21 Feb Athlete in Focus- Stephen Jelley
This week we are focussing on triathlete/motorsport athlete Stephen Jelley. We’ll find out how he balances his time between his two passions and how these complement each other.
How long have you been competing in both motorsport and multi sport?
I started out in motorsport in 2000 and started training to be fit for motorsport. Prior to this, it’s fair to say I disliked any form of endurance sport! I started running to maintain a healthy weight and get fit. I didn’t really know what that meant, but in my mind fit people and racing drivers ran, so I got going. I basically ran every other day and gradually upped the distance. Then started building in gym work, that’s what I did for around 10 years. I was running quite far after a while. Over that time I did a few half marathons, kind of by accident.
A motorsport fitness coach in around 2002 entered me in my first half marathon. She made me run the course on the Wednesday before the race which I absolutely hated, I’d never ran that far. However the race itself was completely different, I found the buzz of the event and having other runners and competition a real boost and nailed it.
My first triathlon was at Eton Dorney lake around 2010. Myself and a bunch of mates breast stroked the swim, were generally crap, and probably hungover. I messed about in a few triathlons after that, but the proper multisport bug didn’t bite until I set my mind to complete an Ironman in 2013. I was racing in GT cars in endurance racing over longer distances, but there were fewer races in a season giving me more time to train. Completing an Ironman was fantastic, however, feeling as fit as I’d got I didn’t want to lose that.
How do you find the two sports complement each other?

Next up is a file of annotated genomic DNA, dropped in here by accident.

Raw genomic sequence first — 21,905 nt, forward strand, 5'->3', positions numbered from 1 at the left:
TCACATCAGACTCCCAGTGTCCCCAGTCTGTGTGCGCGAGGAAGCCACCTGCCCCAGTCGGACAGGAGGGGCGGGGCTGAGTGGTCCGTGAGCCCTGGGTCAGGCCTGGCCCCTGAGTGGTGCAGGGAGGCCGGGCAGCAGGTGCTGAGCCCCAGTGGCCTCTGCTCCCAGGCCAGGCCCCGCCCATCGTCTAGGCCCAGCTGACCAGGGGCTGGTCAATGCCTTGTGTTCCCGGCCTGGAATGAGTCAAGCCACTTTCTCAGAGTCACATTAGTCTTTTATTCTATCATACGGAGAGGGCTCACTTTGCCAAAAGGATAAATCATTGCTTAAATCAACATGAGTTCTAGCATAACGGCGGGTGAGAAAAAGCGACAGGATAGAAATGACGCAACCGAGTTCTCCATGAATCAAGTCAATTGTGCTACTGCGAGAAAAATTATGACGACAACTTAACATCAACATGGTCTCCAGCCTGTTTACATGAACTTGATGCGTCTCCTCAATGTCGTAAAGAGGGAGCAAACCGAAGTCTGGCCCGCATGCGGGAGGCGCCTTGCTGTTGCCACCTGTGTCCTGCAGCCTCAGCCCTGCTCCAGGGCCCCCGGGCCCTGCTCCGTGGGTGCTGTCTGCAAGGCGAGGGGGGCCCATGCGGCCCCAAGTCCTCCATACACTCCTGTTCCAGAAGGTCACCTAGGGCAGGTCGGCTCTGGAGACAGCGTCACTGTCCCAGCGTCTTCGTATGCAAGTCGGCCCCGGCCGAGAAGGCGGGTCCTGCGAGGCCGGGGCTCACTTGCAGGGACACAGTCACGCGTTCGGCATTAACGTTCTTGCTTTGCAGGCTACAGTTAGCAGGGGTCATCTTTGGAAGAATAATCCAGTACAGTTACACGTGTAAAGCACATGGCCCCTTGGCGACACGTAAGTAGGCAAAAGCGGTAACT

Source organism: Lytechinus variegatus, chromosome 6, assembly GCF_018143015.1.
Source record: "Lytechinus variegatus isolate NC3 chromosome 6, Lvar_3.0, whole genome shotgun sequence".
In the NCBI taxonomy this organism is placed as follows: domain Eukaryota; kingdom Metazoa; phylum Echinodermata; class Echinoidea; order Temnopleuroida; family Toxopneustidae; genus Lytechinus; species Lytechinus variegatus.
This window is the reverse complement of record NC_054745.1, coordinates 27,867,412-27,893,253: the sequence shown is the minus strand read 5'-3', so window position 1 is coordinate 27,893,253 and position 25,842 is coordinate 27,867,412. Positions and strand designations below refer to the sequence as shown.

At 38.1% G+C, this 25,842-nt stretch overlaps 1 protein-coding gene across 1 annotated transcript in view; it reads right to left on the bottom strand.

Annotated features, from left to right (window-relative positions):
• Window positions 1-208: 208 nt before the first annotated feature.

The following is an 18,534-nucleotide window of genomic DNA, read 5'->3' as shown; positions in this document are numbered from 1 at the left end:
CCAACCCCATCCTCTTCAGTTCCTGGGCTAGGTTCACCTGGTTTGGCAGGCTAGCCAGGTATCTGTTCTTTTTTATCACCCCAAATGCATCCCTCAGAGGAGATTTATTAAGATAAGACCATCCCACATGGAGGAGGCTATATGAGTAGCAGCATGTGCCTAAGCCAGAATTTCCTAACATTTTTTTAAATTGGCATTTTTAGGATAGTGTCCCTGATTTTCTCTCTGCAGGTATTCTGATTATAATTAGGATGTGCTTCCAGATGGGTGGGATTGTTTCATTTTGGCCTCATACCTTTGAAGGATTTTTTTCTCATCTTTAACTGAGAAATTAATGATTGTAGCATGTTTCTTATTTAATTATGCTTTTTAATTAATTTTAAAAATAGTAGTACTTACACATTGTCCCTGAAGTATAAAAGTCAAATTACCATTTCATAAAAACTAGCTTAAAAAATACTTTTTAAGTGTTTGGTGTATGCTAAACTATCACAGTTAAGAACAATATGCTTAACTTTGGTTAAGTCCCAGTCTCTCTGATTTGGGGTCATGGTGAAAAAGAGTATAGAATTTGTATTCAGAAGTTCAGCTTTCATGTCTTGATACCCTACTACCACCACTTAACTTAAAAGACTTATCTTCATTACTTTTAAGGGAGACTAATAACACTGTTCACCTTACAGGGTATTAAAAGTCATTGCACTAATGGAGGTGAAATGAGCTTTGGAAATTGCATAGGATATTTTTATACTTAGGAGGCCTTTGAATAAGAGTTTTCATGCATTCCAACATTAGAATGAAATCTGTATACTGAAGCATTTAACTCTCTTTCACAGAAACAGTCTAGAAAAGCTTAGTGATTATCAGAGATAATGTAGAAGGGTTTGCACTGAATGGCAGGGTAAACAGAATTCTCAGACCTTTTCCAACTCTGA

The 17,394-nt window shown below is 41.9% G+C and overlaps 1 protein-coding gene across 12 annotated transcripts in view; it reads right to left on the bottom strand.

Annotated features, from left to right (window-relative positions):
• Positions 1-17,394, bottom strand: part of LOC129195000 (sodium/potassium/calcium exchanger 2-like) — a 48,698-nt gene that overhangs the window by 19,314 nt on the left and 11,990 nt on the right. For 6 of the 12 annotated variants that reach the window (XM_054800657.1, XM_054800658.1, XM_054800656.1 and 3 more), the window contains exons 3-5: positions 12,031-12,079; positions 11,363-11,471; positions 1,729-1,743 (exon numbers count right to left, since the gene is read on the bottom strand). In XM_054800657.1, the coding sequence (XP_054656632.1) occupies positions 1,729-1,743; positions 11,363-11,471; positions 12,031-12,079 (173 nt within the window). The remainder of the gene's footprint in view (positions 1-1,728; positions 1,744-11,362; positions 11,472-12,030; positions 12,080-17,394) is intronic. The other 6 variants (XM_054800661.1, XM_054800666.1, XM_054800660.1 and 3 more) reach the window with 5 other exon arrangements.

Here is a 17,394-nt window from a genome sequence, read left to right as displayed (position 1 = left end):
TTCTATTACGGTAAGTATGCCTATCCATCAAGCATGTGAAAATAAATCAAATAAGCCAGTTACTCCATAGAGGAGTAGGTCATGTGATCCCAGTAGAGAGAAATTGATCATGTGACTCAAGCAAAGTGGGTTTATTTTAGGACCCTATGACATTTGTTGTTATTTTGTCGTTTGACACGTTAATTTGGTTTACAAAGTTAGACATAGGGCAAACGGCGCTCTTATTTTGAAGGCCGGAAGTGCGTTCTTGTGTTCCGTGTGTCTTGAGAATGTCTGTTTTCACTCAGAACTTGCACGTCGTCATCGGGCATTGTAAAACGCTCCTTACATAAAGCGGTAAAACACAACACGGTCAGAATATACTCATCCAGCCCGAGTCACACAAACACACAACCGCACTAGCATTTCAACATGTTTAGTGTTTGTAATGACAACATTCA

Firstly Ironman gave me something to aim at when motorsport goals had changed, something else to focus on. I’d been on the edges of Formula 1 racing at a high level but then lost all financial backing and was forced to change direction, I was racing less so needed a focus. Driving a single-seater race car such as a formula 1 – 2 – or 3 car, if I didn’t train I simply wouldn’t be physically able to drive the car well enough to compete. At that time I was so driven that training was just part of life. But the forms of motorsport I now found myself in didn’t require that level of fitness and you can easily slip into complacency. An Ironman was great for me, I was contracted into training or I’d flop. It requires a level of training just to get to the finish without needing a hospital!
I quickly realised that by-product of being Iron fit gave me more thinking time in the car, the heat was less of a problem, and consistency was more attainable. The low body weight needs are transferable, and swimming gives great lean strength.
My motorsport experience means I go into any triathlon, TT, run, and can really enjoy the event. It’s not my job it’s purely a test of self and for enjoyment. There isn’t any pressure. Once the race starts I always give the maximum that I have on that day. I’ve also found the intense heat of the race car means I’m quite well adapted for hot events as well as having 20 years of training in the bank which is useful.
What’s your favourite part of both sports?
The finish! Both sports also have a great calm before the storm feeling in the early morning of an event. You have to be at both races early and that feeling pre-race is magic.
Give us your top tips for balancing family, work and competition in both sports?
There’s no shortcut, and any tip I gave probably wouldn’t transfer to someone else. Just give it your best. Involve your family and if a goal is worth doing your family will support you. If you’re being selfish they will and should be encouraged to let you know. To achieve any goals you have to shift focus and tip the balance in that direction for a while.